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Philosophy of Interdisciplinarity: Problem‐Feeding, Conceptual Drift, and Methodological Migration

Thorén, Henrik LU and Persson, Johannes LU (2011) 3rd Biennial Conference of the Society for Philosophy of Science in Practice, SPSP In PhilSci Archive
Abstract
One way to bring order into the often muddled picture we have of interdisciplinarity is to sort interdisciplinary projects or aims by the kinds of element that interact in encounters between researchers of the two or more disciplines involved. This is not the usual approach. Since the early seventies and the publication of Erich Jantsch (1972), at least, the level of integration of the disciplines has been the primary focus. For instance, the level of integration is often treated as the distinguishing boundary between multi‐, inter‐, and trans‐disciplinarity. We identify three kinds of interdisciplinary relation: problem‐feeding, conceptual drift, and methodological migration; we focus, in particular, on the first of these. Drawing on... (More)
One way to bring order into the often muddled picture we have of interdisciplinarity is to sort interdisciplinary projects or aims by the kinds of element that interact in encounters between researchers of the two or more disciplines involved. This is not the usual approach. Since the early seventies and the publication of Erich Jantsch (1972), at least, the level of integration of the disciplines has been the primary focus. For instance, the level of integration is often treated as the distinguishing boundary between multi‐, inter‐, and trans‐disciplinarity. We identify three kinds of interdisciplinary relation: problem‐feeding, conceptual drift, and methodological migration; we focus, in particular, on the first of these. Drawing on examples from the emerging field of Sustainability Science we show that problem‐feeding is a common and apparently fruitful way of connecting disparate disciplines. We illustrate some of the roles conceptual drift and methodological migration have in problem‐feeding as well as in their own right. Towards the end of the paper we suggest that there is an interesting difference between our approach to interdisciplinarity and the integrative perspective suggested by Jantsch. The interdisciplinarity resulting from problem‐feeding between researchers is typically local and temporary; integration is associated with a longer‐term, global form of interdisciplinarity. (Less)
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author
organization
publishing date
type
Chapter in Book/Report/Conference proceeding
publication status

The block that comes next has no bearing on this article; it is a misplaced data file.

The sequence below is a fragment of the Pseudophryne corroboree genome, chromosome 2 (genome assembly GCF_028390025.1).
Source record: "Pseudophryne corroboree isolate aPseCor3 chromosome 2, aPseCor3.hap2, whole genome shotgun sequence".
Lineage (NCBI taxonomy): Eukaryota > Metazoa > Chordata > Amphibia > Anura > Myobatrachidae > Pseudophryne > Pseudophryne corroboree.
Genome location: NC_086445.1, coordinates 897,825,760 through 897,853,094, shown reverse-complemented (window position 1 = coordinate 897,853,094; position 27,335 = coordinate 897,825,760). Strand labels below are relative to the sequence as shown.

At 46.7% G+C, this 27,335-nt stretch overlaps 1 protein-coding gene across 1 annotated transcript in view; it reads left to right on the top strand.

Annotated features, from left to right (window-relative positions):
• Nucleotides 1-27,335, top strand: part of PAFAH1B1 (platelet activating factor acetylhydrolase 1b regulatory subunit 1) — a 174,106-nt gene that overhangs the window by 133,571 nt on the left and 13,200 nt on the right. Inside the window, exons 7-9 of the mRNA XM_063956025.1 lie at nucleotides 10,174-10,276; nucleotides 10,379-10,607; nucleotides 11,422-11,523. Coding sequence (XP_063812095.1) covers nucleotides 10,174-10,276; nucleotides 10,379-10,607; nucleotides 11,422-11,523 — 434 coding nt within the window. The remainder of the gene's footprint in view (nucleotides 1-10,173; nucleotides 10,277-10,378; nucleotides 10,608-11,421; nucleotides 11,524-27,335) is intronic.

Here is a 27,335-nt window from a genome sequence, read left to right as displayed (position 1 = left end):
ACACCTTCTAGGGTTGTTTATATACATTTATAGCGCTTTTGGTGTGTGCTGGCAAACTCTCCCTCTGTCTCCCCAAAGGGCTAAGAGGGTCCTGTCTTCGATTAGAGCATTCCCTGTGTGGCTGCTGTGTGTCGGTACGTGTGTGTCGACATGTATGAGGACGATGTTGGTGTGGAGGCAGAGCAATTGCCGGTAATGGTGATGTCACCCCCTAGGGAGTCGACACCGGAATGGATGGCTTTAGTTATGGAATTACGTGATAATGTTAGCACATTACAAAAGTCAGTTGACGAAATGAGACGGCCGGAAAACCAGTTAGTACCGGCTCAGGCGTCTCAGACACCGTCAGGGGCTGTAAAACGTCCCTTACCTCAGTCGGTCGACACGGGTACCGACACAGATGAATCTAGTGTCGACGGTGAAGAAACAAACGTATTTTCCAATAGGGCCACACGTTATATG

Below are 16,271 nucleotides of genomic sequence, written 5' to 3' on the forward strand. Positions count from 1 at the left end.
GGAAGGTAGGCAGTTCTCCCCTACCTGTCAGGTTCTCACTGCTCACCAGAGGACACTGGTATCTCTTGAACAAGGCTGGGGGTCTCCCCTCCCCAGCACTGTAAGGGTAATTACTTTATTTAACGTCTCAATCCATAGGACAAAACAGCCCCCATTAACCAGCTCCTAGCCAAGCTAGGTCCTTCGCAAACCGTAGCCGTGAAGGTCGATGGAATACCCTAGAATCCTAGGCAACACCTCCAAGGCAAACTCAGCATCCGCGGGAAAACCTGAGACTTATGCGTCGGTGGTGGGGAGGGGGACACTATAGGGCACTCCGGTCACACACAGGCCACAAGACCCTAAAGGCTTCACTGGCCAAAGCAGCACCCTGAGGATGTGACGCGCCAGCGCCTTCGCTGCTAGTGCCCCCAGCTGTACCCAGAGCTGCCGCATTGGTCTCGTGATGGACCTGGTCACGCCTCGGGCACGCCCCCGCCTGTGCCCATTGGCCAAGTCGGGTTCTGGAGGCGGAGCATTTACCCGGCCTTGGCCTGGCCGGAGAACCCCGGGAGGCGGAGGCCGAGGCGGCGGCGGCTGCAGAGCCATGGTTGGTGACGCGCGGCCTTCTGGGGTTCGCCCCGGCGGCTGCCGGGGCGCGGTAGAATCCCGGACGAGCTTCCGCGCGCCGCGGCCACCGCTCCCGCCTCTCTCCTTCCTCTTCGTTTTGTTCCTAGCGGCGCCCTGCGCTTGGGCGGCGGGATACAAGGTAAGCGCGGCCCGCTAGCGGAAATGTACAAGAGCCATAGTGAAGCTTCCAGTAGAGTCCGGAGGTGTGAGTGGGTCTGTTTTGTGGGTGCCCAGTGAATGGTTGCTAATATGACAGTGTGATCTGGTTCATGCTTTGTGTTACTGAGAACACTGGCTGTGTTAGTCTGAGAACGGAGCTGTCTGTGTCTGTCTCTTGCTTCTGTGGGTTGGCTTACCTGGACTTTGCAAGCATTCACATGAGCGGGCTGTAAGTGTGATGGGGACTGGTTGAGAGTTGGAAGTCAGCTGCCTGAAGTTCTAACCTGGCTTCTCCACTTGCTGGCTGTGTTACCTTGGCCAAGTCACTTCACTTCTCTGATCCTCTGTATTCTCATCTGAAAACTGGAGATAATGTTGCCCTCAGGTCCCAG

published
subject
keywords
theory change, philosophy of science, interdisciplinarity, sustainability science, problem-feeding, scientific integration
in
PhilSci Archive
pages
20 pages
conference name
3rd Biennial Conference of the Society for Philosophy of Science in Practice, SPSP
language
English
LU publication?
yes
id
e1a9c4ac-b92f-48a7-948c-b412c7c7fd17 (old id 1978181)
alternative location
http://philsci-archive.pitt.edu/8670/
date added to LUP
2011-06-23 16:11:17
date last changed
2016-04-16 11:52:45
@misc{e1a9c4ac-b92f-48a7-948c-b412c7c7fd17,
  abstract     = {One way to bring order into the often muddled picture we have of interdisciplinarity is to sort interdisciplinary projects or aims by the kinds of element that interact in encounters between researchers of the two or more disciplines involved. This is not the usual approach. Since the early seventies and the publication of Erich Jantsch (1972), at least, the level of integration of the disciplines has been the primary focus. For instance, the level of integration is often treated as the distinguishing boundary between multi‐, inter‐, and trans‐disciplinarity. We identify three kinds of interdisciplinary relation: problem‐feeding, conceptual drift, and methodological migration; we focus, in particular, on the first of these. Drawing on examples from the emerging field of Sustainability Science we show that problem‐feeding is a common and apparently fruitful way of connecting disparate disciplines. We illustrate some of the roles conceptual drift and methodological migration have in problem‐feeding as well as in their own right. Towards the end of the paper we suggest that there is an interesting difference between our approach to interdisciplinarity and the integrative perspective suggested by Jantsch. The interdisciplinarity resulting from problem‐feeding between researchers is typically local and temporary; integration is associated with a longer‐term, global form of interdisciplinarity.},
  author       = {Thorén, Henrik and Persson, Johannes},
  keyword      = {theory change,philosophy of science,interdisciplinarity,sustainability science,problem-feeding,scientific integration},
  language     = {eng},
  pages        = {20},
  series       = {PhilSci Archive},
  title        = {Philosophy of Interdisciplinarity: Problem‐Feeding, Conceptual Drift, and Methodological Migration},
  year         = {2011},
}